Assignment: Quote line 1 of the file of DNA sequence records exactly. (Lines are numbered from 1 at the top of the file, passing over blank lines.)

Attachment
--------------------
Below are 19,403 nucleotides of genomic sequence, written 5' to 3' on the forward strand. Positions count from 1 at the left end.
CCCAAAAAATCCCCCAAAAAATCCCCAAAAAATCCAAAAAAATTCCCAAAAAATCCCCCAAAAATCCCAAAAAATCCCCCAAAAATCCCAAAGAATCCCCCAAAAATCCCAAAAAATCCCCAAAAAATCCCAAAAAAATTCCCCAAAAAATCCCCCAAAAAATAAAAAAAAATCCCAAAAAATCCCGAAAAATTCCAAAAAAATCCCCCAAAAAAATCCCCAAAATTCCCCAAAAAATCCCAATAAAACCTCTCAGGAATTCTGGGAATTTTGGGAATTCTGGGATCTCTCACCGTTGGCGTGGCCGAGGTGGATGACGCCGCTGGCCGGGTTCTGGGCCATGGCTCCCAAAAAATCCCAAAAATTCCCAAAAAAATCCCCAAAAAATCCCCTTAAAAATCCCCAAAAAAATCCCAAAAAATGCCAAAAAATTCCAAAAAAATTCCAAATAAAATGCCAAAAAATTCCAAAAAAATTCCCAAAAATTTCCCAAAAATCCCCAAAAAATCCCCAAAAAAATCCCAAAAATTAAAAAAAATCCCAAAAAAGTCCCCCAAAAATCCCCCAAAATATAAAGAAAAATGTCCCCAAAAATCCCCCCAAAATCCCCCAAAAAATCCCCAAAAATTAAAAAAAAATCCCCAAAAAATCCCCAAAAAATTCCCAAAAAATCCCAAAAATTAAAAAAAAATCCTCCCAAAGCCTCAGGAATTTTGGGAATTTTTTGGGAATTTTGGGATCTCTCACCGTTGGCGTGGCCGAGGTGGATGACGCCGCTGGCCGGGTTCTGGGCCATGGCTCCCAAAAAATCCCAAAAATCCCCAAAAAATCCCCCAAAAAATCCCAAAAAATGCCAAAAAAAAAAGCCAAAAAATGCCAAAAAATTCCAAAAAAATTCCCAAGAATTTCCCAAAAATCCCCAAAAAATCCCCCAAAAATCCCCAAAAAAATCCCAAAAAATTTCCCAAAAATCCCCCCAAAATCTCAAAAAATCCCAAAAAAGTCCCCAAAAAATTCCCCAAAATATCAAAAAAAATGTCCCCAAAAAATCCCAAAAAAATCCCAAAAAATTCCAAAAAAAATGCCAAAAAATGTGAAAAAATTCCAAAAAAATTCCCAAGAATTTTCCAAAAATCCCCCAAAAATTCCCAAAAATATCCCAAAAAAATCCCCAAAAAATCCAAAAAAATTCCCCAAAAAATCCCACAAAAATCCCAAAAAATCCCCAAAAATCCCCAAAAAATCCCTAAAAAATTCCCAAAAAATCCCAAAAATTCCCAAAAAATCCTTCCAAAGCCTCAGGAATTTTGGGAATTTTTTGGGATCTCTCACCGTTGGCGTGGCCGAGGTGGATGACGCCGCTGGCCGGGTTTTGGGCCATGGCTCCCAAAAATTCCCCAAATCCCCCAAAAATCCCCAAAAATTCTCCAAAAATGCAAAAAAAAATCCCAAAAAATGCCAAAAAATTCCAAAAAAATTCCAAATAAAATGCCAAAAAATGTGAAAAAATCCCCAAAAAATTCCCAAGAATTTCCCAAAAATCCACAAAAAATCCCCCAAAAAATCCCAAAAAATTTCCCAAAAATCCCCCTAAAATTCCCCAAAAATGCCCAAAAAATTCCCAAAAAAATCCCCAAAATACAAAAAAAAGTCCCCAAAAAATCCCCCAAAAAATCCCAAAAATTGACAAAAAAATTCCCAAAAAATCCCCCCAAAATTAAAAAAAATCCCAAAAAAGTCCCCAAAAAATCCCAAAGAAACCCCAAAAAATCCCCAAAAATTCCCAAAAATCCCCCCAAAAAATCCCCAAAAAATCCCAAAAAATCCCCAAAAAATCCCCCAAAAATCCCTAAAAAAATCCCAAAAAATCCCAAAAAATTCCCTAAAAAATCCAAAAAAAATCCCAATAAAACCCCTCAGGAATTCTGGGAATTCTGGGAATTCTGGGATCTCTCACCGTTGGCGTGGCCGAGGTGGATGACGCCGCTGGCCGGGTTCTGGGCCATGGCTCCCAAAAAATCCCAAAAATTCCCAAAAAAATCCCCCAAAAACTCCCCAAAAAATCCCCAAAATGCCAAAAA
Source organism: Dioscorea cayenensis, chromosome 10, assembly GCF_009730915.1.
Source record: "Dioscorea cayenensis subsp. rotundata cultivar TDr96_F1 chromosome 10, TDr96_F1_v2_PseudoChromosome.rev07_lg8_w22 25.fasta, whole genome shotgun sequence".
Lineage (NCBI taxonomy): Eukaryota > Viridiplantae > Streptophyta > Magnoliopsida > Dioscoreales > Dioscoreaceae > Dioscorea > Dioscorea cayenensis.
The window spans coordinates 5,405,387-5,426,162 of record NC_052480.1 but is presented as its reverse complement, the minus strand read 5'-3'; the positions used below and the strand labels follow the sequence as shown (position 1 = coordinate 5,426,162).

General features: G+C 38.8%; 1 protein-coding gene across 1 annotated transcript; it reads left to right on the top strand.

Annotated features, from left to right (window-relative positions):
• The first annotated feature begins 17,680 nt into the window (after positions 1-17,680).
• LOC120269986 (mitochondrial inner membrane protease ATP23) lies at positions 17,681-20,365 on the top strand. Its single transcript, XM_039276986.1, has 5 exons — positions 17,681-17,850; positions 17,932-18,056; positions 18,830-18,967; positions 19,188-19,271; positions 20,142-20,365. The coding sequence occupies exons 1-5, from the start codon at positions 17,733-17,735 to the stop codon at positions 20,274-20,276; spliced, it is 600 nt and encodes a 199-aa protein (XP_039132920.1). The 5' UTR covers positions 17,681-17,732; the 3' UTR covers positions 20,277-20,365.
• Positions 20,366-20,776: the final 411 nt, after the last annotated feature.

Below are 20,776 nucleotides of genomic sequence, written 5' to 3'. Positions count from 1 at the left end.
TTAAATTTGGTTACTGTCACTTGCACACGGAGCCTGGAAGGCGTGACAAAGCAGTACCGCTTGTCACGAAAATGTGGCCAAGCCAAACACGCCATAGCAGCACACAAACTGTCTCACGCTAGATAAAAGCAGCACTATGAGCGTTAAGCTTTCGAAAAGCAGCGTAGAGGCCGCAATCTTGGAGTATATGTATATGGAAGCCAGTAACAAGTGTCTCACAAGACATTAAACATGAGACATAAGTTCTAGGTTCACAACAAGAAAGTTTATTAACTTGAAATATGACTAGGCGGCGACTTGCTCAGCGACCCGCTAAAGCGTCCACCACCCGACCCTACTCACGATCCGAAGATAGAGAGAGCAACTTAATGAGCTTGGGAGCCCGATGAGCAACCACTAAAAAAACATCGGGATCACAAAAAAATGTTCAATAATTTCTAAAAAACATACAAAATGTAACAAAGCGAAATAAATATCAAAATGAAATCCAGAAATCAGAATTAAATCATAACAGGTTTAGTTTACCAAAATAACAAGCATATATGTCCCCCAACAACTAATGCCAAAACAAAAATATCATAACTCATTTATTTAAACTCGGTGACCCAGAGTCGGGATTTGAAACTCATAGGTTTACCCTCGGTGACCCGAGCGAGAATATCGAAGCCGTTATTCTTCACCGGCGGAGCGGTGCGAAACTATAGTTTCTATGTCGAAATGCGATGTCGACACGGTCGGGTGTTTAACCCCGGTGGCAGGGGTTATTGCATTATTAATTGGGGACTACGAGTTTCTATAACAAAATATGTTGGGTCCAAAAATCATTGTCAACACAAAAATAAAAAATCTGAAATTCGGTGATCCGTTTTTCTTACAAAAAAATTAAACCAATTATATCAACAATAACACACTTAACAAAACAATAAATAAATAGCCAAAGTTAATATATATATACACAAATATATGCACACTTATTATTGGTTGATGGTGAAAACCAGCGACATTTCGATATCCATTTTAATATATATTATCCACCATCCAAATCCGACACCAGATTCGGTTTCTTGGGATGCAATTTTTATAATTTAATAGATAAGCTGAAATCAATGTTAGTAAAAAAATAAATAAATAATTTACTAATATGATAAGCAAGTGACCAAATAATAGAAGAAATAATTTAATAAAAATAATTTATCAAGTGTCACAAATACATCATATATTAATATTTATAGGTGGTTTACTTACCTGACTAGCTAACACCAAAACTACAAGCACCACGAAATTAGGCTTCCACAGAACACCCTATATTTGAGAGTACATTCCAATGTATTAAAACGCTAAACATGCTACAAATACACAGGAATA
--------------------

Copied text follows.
Below are 19,403 nucleotides of genomic sequence, written 5' to 3' on the forward strand. Positions count from 1 at the left end.